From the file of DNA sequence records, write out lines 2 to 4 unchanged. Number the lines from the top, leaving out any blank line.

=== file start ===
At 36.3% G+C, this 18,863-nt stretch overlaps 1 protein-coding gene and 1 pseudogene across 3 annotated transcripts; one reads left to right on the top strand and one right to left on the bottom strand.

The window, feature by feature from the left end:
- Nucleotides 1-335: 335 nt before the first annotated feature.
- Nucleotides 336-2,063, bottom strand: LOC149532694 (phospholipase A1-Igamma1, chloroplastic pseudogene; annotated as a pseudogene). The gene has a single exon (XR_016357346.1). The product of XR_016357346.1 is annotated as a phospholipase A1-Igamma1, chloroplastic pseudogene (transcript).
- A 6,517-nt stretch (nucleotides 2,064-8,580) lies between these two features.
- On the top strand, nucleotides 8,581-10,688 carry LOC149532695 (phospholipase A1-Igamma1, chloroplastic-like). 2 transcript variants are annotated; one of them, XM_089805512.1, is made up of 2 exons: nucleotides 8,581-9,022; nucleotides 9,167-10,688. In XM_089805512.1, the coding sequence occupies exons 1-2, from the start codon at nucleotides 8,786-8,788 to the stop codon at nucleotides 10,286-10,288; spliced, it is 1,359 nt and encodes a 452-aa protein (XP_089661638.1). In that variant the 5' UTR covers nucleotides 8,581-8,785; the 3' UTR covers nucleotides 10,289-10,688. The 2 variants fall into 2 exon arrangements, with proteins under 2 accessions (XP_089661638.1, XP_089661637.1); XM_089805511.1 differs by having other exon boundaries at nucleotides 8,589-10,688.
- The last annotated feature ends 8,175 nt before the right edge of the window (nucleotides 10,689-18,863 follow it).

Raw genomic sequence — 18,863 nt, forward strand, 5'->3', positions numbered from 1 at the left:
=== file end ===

The window, feature by feature from the left end:
- Nucleotides 1-335: 335 nt before the first annotated feature.
- Nucleotides 336-2,063, bottom strand: LOC149532694 (phospholipase A1-Igamma1, chloroplastic pseudogene; annotated as a pseudogene). The gene has a single exon (XR_016357346.1). The product of XR_016357346.1 is annotated as a phospholipase A1-Igamma1, chloroplastic pseudogene (transcript).